Hold the Pickle—and the Meal Break: California Supreme Court Holds that Healthcare Workers May Voluntarily Waive Second Meal Period Even When Shifts Last More Than 12 Hours
In a decision that facilitates flexible staffing practices for healthcare employers, the California Supreme Court recently held that healthcare workers can legally waive a second meal period when they work shifts longer than 12 hours. Gerard v. Orange Coast Mem'l Med. Ctr., 430 P.3d 1226 (Cal. 2018). The high court’s decision finally and conclusively resolves a contentious and technical dispute over labor enactments that had been the subject of several prior appellate rulings. See our prior discussion re Gerard II here.
Plaintiff healthcare workers alleged that their hospital employer had violated California Labor Code section 512(a) by allowing waivers of second meal periods when they worked shifts longer than 12 hours.
Defendant employer argued that such waivers were expressly allowed by Section 11(D) of Industrial Welfare Commission Wage Order No. 5, which creates an exception allowing healthcare employees to voluntarily waive the second meal period on shifts over 12 hours. (Nothing in the Gerard case addressed the first meal period requirement, also set forth in section 512(a), which mandates a meal period of at least 30 minutes for an employee who works more than five hours per day.)
In Gerard, the high court resolved this conflict by affirming the validity of Wage Order No. 5 and holding that it did not violate the Labor Code. To reach that decision, the Court’s opinion wades through a morass of legislative and administrative provisions, as well as the prior appellate decision and an intervening statutory amendment. To reiterate, the core dispute was between, on the one hand, Labor Code section 512(a) which expressly allows voluntary waivers of second meal periods for employees who works shifts of 8 but no more than 12 hours and, on the other hand, Section 11(D) of Wage Order No. 5 which creates an express exception for healthcare employees that allows such waivers, even if the employee works more than 12 hours.
The Court carefully explained the relevant chronology, emphasizing that the Industrial Wage Commission (IWC) adopted Section 11(D) of Wage Order No.5—the provision which permits second meal period waivers in shifts longer than 12 hours—in June 2000 in accordance with the Labor Code enactments then in effect. That timing is dispositive because it means the Legislature’s September 2000 enactment of Senate Bill No. 88 (now codified as a portion of Labor Code section 516(a)) did not impact the legal effect of Section 11(D), which had been adopted three months earlier. Senate Bill No. 88 prospectively limited the IWC’s authority to allow meal periods and other conditions that departed from Labor Code Section 512(a)—i.e., the statute that prohibits second meal period waivers in shifts longer than 12 hours. (On this issue, the Court of Appeal acknowledged in its 2017 decision (Gerard II) that it had erred in its 2015 decision (Gerard I) by applying Senate Bill No. 88 retroactively to invalidate Section 11(D).)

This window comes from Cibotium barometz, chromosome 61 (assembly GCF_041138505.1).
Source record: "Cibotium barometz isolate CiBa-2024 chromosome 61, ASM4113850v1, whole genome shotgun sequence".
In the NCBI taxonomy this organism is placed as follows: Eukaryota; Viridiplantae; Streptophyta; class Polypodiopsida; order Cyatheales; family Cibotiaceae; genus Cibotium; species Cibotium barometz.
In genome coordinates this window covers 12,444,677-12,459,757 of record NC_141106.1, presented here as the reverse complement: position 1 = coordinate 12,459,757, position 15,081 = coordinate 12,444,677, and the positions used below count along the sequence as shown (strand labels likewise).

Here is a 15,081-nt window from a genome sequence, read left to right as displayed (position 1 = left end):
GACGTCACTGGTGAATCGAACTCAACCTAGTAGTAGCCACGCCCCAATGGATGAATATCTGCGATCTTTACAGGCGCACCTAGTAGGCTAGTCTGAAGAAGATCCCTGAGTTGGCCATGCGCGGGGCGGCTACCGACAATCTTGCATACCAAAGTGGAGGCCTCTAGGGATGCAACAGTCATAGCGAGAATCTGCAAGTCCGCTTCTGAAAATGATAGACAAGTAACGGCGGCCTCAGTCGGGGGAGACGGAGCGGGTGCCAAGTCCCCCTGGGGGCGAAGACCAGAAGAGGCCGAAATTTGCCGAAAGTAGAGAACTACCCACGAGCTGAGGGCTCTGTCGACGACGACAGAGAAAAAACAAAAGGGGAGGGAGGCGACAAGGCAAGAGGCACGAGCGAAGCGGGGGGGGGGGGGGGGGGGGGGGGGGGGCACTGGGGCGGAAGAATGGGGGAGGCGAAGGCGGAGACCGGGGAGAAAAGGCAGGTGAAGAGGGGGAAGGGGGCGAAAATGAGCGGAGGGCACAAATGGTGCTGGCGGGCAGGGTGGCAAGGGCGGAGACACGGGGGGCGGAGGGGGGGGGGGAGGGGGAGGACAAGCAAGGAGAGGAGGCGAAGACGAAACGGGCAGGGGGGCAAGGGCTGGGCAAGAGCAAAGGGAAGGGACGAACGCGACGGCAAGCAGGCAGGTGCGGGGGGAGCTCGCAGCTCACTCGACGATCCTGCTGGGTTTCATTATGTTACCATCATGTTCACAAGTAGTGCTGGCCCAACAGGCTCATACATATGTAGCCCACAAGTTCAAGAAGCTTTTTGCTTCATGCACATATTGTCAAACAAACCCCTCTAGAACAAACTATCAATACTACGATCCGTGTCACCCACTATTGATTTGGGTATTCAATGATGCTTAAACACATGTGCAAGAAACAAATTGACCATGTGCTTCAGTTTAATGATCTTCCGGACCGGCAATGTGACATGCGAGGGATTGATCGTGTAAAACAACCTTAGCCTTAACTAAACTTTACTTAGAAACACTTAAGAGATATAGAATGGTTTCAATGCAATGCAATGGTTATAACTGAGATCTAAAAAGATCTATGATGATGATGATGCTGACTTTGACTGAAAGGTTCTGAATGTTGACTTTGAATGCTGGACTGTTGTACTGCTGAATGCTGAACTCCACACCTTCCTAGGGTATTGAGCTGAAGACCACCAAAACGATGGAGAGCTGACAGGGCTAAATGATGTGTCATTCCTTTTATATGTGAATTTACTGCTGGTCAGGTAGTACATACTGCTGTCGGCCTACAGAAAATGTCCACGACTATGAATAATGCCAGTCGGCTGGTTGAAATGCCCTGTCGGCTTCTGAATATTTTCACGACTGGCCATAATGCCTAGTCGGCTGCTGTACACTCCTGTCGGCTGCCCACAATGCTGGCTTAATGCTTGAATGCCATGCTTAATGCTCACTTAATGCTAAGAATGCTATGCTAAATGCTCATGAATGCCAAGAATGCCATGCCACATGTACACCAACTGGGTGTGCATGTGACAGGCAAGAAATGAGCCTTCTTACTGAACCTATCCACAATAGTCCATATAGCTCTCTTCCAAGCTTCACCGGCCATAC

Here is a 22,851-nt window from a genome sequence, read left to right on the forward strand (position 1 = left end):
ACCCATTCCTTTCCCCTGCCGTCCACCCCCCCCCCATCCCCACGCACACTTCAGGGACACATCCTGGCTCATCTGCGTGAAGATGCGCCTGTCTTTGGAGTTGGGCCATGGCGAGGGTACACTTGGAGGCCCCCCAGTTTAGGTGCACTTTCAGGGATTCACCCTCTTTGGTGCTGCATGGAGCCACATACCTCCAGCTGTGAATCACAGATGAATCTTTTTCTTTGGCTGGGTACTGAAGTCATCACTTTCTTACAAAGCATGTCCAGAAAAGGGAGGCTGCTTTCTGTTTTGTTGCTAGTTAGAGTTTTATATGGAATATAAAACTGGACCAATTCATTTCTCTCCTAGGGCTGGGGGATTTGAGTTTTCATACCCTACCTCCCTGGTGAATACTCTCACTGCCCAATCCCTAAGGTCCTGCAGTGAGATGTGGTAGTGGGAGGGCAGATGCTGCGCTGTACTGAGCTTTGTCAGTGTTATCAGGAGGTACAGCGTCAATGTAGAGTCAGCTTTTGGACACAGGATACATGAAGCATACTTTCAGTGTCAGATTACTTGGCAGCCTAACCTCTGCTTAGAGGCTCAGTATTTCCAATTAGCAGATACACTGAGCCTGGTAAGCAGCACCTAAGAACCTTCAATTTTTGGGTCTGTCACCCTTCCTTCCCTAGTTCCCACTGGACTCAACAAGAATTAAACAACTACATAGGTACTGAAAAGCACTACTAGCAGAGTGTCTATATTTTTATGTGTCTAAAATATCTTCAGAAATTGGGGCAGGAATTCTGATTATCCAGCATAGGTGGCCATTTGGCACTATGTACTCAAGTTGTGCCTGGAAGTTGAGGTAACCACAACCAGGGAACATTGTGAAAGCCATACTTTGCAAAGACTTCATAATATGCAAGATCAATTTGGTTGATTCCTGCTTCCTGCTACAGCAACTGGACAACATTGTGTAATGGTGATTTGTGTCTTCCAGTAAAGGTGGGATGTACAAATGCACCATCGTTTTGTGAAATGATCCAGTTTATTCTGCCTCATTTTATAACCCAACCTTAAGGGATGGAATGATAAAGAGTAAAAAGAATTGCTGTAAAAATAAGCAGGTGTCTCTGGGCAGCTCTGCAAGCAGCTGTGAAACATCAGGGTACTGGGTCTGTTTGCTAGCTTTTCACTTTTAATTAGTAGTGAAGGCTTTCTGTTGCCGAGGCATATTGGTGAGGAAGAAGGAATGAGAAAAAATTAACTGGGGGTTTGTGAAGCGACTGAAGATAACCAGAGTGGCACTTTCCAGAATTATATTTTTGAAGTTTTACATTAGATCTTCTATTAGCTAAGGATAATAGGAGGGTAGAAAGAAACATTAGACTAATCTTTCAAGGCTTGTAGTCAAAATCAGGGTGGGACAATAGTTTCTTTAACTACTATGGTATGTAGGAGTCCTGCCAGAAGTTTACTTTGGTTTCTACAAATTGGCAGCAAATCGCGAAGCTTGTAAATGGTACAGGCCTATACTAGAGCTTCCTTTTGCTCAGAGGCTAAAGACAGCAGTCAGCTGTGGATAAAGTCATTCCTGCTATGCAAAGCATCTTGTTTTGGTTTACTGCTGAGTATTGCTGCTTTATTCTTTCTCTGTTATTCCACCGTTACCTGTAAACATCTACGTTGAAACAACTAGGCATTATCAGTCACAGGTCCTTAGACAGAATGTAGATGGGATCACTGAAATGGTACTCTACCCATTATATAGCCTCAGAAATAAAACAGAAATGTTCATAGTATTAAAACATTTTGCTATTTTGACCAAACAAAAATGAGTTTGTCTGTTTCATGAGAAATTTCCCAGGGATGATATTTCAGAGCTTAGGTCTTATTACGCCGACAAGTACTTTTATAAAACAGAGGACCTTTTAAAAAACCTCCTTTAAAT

The Supreme Court agreed with the Court of Appeal that the IWC acted within its authority to enact Section 11(D) and that the subsequent enactment of Senate Bill No. 88 was irrelevant. Following that conclusion, the Court dispatched plaintiffs’ remaining contentions. It rejected plaintiffs’ efforts to ascribe a retroactive effect to Senate Bill No. 88, as well their argument that the Legislature did not intend to allow waiver of second meal periods by employees who work shifts longer than 12 hours. It noted that the Legislature, since 2000, had amended section 512(a) to exempt other classes of employees from the prohibition against waiving second meal periods on shifts or more than 12 hours (viz., unionized and higher-wage employees working in construction or security services or as commercial drivers). None of those efforts reflect any attempt to alter the IWC’s preexisting and comparable exemption for healthcare workers. Nor did the Supreme Court find that Senate Bill No. 327— which was enacted in response to Gerard I—in any way changed the effectiveness of Wage Order No. 5, which, as stated, was validly adopted back in 2000.
After years of litigation, the Gerard case is final. The Gerard decision is a clear win for both employers and employees in the healthcare industry. The upshot is that hospitals and other healthcare employers and their employees have greater scheduling flexibility to ensure patient care and to accommodate workers. But, in light of the highly regulated environment, those employers are well advised to consult their employment counsel to ensure the legality of their policies and practices.
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